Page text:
And therein lies another problem. Because, two and a half years ago, I didn’t just discover breast cancer; I discovered blogging – something that’s become as much a part of me as The Bullshit will ever be. I often wonder how people even attempt to scrap their way through cancer without the help of a blog – I simply can’t envisage having done it any other way. I can’t imagine my life without it. When people ask how I made it through, I point them here. Not just to Alright Tit itself, but to the unbelievable opportunity it gave me to communicate exactly how I was feeling; to involve those closest to me in my experience in a way that would never have been possible otherwise; and to share with a whole horde of new friends – some of whom I’ve since met, some of whom I’ll only ever encounter online – the occasionally distressing, often ridiculous, regularly goofy, but always honest contents of my brain.

And so, dear friends, as of next week, things will be different around here. Because Alright Tit is no longer a blog about life with breast cancer. It’s a blog about life beyond breast cancer. It’s a blog about the stuff that The Bullshit put paid to. It’s a blog about what happens when your Grand Life Plan is fired a curveball. It’s a blog about love and laughs and family and friends. It’s a blog about the glorious trivialities that life is all about. It’s a blog about being a thirtysomething dork. It’s a blog about trying to make it as a proper author, about having your life turned into a film and about what happens when you’re not having kids. It’s a blog about a future I hadn’t exactly bargained for, but nonetheless adore. It’s a blog about the extraordinary life of an ordinary girl.

So yes, a line has been drawn. But that just means it’s time for me to pick up my pencil and start drawing new ones. And while the nature of The Bullshit dictates that there will still be updates about the state of my norks wherever necessary, I look forward to being able to finally write posts in which the c-word is never mentioned. Because, you see, just as I can’t quit breast cancer, nor can I quit blogging. It wouldn’t be right. I owe so much to this blog – both personally and professionally – and I owe even more to you for reading it. And so, if you’d be so kind, I invite you to join me for Version 2.0 of Alright Tit – a blog that’s changed my life even more than the cancer that created it.

Sunday, 24 October 2010

Size matters.

I’ve mentioned before that, pre-Bullshit, I didn’t spend too much time worrying about my tits. ‘I’ve always been happy with my lot boobs-wise,’ I wrote in my first ever post, ‘and reckon that the few people who’ve seen them have been bloody lucky to do so.’ Recently, though, I’ve been having other thoughts: how-about-going-a-little-bigger thoughts; thoughts prompted by the necessity for reconstructive surgery sometime early next year. Because, I figured, swapping two implants can’t be that much different from swapping one, can it? And while, yes, I remain relatively happy with my lot boobs-wise, I wonder… could I be happier?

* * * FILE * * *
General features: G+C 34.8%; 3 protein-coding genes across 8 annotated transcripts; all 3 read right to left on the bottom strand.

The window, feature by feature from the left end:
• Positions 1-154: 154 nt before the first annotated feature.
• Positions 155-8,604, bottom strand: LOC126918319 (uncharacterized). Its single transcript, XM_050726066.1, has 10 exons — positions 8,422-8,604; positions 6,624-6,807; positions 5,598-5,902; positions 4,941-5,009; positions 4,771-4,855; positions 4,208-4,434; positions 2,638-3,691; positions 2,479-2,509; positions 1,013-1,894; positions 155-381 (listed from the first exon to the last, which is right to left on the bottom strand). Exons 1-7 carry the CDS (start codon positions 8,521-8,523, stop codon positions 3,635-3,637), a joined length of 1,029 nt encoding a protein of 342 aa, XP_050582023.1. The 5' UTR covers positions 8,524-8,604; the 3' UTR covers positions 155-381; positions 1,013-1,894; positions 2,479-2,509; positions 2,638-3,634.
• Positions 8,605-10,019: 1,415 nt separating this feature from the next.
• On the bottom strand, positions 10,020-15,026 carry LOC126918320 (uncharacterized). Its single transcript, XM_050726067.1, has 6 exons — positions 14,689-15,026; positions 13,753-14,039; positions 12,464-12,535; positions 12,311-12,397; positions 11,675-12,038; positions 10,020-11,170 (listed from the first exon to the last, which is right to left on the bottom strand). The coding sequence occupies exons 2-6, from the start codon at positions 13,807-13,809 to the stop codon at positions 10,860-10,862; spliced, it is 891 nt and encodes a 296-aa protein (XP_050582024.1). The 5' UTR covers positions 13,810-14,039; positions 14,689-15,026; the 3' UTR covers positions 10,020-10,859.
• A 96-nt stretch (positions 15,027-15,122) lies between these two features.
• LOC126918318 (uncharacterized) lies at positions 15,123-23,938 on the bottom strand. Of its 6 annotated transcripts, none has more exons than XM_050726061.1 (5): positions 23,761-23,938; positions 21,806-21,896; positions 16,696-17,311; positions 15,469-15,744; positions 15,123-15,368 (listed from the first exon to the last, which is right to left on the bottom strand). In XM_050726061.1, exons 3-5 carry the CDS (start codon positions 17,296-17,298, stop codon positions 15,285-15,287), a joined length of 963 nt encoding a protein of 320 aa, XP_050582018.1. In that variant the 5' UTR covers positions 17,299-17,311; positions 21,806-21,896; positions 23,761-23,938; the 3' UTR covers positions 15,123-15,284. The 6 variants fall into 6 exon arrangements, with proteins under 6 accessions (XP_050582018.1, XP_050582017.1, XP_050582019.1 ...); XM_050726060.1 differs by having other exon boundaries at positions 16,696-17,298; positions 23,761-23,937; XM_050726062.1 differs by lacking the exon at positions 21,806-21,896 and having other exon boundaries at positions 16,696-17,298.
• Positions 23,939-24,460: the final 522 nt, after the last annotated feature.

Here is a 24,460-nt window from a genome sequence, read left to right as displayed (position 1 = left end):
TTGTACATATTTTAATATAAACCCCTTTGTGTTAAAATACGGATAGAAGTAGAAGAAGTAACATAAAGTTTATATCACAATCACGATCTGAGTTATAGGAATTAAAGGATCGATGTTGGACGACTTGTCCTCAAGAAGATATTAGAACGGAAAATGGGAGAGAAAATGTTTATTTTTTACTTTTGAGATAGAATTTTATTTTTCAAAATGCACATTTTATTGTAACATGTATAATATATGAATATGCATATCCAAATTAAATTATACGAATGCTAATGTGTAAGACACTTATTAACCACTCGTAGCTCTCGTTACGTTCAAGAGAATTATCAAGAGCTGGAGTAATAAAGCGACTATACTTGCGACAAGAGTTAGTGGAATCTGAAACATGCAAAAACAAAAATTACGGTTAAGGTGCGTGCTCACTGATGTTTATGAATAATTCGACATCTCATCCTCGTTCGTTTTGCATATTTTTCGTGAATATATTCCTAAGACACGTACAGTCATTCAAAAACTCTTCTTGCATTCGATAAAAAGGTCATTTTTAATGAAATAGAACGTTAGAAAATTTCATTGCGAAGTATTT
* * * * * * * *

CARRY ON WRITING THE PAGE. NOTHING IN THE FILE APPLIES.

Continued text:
Well, obviously. Of course I could be happier. I’d be happier if my norks had remained cancer-free and hadn’t been threatened into oblivion by a BRCA gene. I’d be happier if they were natural. I’d be happier with them if wearing bras wasn’t so uncomfortable, if I didn’t have a dint in my left boob where an inflation port used to be, and if I still had feeling in my nipples. But I’m not talking about that kind of happy. I’m talking about size-happy.

Since my first post, my boobs have been seen by far more folk than the ‘few people’ who’d looked at them prior to my diagnosis. Which isn’t just ironic, but also bloody annoying. Because these puppies have, over the last two and a half years, been flashed an awful lot – but never at a time when they’ve looked their best. On top of that, though, their increasing exposure has – naturally, I suppose – caused whoever’s looking at them to comment on their size. ‘You’re lucky to have small boobs,’ people have said, for various reasons from not being as wonky after a mastectomy, to needing less lamb’s wool to stuff inside a prosthesis, to requiring fewer appointments to inflate my tissue expander. And all of those points might indeed be right… but each time it’s been said, my immediate reaction has always been: ‘Erm, hold on a second – my boobs are small?’

See, I’d never considered myself to be small-busted. I’m definitely not big-busted, mind, but small? I dunno; I guess I’ve always just preferred ‘modest’. Would you say a 36B is small? It’s relative, ain’t it? To some of you, a B-cup will be positively tiny; to others it might seem pretty ample. I recently read that the average British bra size has jumped from 34B to 36D, and discovered – in the same article – that small-back, large-cup figures are on the increase, while false breasts are waning in popularity. It’s enough to give a bogus B-cupped bird a complex. Not least when one of those cups is currently running on empty.

The ‘you’re lucky to be small’ conversation came up again last week, in the second of my inflation appointments with Stunning Surgeon.
‘We’ll do another 60mls today,’ she said, ‘so you might start to see a little bit of shape creeping in over the next few days.’